His companion of many years, Young Kim, confirmed that Mr. McLaren died on Thursday, and said that he died of mesothelioma at a hospital in Switzerland.
McLaren is best known, and will be most remembered, for assembling and managing the sneering punk prototypes, the Sex Pistols. Fearsome and outrageous, especially in an era that had just come through yacht rock and disco, the quartet’s sole, 1977 studio album, Never Mind the Bollocks, Here’s the Sex Pistols, right, remains one of the most influential rock albums ever. (This fact later led McLaren, with typical, consumate bombast, to declare himself “the inventor of punk.”)
I didn’t know about any of that, however, until much, much later. I didn’t know who McLaren even was until one afternoon in 1982, when driving down Commercial Ave. in Freeport, listening to my ’75 Impala’s radio, I heard the opening wails of his agglomeration with New York’s World’s Famous Supreme Team, “Buffalo Gals.”
instructor Tom McFadden has created a series of rap videos to explain concepts such as gene regulation and evolution. His latest video, entitled “Oxidate It Or Love It” explains how metabolism works while paying homage to “Hate It Or Love It” by 50 Cent/The Game and “On To The Next One” by Jay-Z.
I can’t even begin to look at this 2006 bit, below, from MADtv‘s twelfth season, too often. “I Want You To Watch Me Play Madden” features former cast member Jordan Peele, above, as a guy whose notion of foreplay is getting his girl (castmate Nicole Randall Johnson) to join him in a menage á mille on Xbox Live.
There may be nothing more pitiful than a guy who mounts his self-absorbtion cloaked in cheezy seduction, and, in the clip, “Jordan” epitomizes that dude. (Best gags: Hittin’ controller combos (“L-R-L-R-UP-DOWN…maybe SELECT-STARRRT..”) as his lady’s toes curl, and his triumphant, “HE DOESN’T KNOW WHAT SEX IIIIIIS!!!…WHOA!!!” on the bridge.)
In his time with the show—Peele left MADtv the next year—he demonstrated a sly hand for creating funny skits in the form of faux R&B music videos. “Madden,” however, so perversely twists one form of pop culture into the servitude—and lampooning—of both, it may be his masterpiece. Touchdown.
The music video is crap. “All Right Now”‘s incendiary production, and blazing performance by Patti LaBelle, above, though, are both out of this world. Check out this studio masterpiece from her her 1992 Live! album. Play loud.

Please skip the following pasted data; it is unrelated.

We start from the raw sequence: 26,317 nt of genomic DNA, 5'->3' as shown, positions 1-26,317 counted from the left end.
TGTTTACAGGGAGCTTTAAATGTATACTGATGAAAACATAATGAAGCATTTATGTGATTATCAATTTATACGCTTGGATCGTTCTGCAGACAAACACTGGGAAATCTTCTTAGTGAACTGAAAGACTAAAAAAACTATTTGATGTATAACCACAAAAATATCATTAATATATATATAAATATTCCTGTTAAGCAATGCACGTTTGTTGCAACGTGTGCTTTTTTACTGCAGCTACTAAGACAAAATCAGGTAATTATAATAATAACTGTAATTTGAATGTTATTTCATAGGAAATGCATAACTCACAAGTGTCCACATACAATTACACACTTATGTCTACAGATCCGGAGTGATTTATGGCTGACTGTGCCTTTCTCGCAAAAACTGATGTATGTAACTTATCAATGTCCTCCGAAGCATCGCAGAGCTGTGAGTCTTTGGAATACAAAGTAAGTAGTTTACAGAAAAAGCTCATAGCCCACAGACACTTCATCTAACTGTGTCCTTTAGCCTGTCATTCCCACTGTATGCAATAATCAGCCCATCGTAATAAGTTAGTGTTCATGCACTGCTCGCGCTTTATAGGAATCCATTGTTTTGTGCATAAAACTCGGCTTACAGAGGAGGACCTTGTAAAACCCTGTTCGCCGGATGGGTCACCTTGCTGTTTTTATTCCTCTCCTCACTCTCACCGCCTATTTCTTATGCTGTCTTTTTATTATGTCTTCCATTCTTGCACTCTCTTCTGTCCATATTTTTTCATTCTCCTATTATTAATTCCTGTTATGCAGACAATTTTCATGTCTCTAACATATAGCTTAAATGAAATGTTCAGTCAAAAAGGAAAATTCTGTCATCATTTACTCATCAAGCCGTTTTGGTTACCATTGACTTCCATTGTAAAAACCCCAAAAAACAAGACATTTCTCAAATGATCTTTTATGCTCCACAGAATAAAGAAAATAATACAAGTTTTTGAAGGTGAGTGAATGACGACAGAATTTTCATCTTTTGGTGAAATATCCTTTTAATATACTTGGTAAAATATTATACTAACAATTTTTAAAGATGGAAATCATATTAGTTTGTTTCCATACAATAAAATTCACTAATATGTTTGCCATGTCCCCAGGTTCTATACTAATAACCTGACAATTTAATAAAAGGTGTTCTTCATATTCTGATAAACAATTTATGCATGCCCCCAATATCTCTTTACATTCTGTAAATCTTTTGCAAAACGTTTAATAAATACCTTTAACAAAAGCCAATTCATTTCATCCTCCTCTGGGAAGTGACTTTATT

From manufacturer Hot Toys’ Icon series, the 1/6th scale figure features, right,
• Hot Toys’ slim version TrueType body with over 32 points of articulation
• 2 interchangeable heads – Michael Jackson head and MJ Zombie head
• 2 costumes (original red jacket and pants & zombie suit)
• 2 pairs of white socks with black shoes
• Five (5) sets of interchangeable hands and one (1) additional posing right hand
• 12-inches figure stand with the classic Thriller title and Michael Jackson nameplate
The accessories enable you to alternately create either the cute, moviegoing Michael Jackson, above right, or the zombie MJ, above top, with only one purchase.
I’ll make a bet, watch my words: Some brilliant, self-taught white kid living in Minnesota, or Kansas, is going to get one of these, a video camera that shoots still frames, and recreate the entire zombie dance sequence from “Thriller” using this, as an animation project. Me, I wanna get two of them and make ‘em fight each other. Hot Toys’ Michael Jackson “Thriller” 12-inch Figure, out 1st Qtr 2010, $189.99.
In the case of Lit drummer Allen Shellenberger, right, who died last Thursday in his mother’s home of brain cancer, a month before his 40th birthday, I’m familiar with, literally, three minutes and forty-eight seconds of his output. But even though I couldn’t have named the drummer or his band from memory this morning, what I knew of him affected me enough to, a decade later, instantly recall that I could dig up more about him by Googling “Lit, Pamela Anderson.”
You know hip-hop is in a quandary when rappers with fortunes as disparate as Jay-Z’s (“D.O.A.: Death of Auto-Tune”) and Black Moon’s Buckshot’s, above, are crying for profound artistic change. With the addition of the culture’s grand oak, KRS-One, to the fray, however, we now have a call for reform with true moral weight and undiffused authority.
That siren sounds loudly on KRS and Buckshot’s lead single, “Robot,” from their upcoming album, Survival Skills. Against director Todd Angkasuwan’s sparse digital vistas, the video portrays the duo as last men standing in a music world gone wholly fake, one filled with genetically spliced rappers and synthetic video dancers. Keeping with their theme of order-obeying, mechanical men, there’s even a brief cameo from Optimus Prime, though, thankfully, none from Skids and Mudflap. Check it out, below, and then peep their brief “making of” feature.
You know: The kind you’ve seen erupt over and over in Black females since D near-dangled his dingle on MTV. Even more, what’s weirder: That the pallid Roth would choose to mock himself this way, or that D’Angelo has taken nearly a decade to follow up his last album, Voodoo?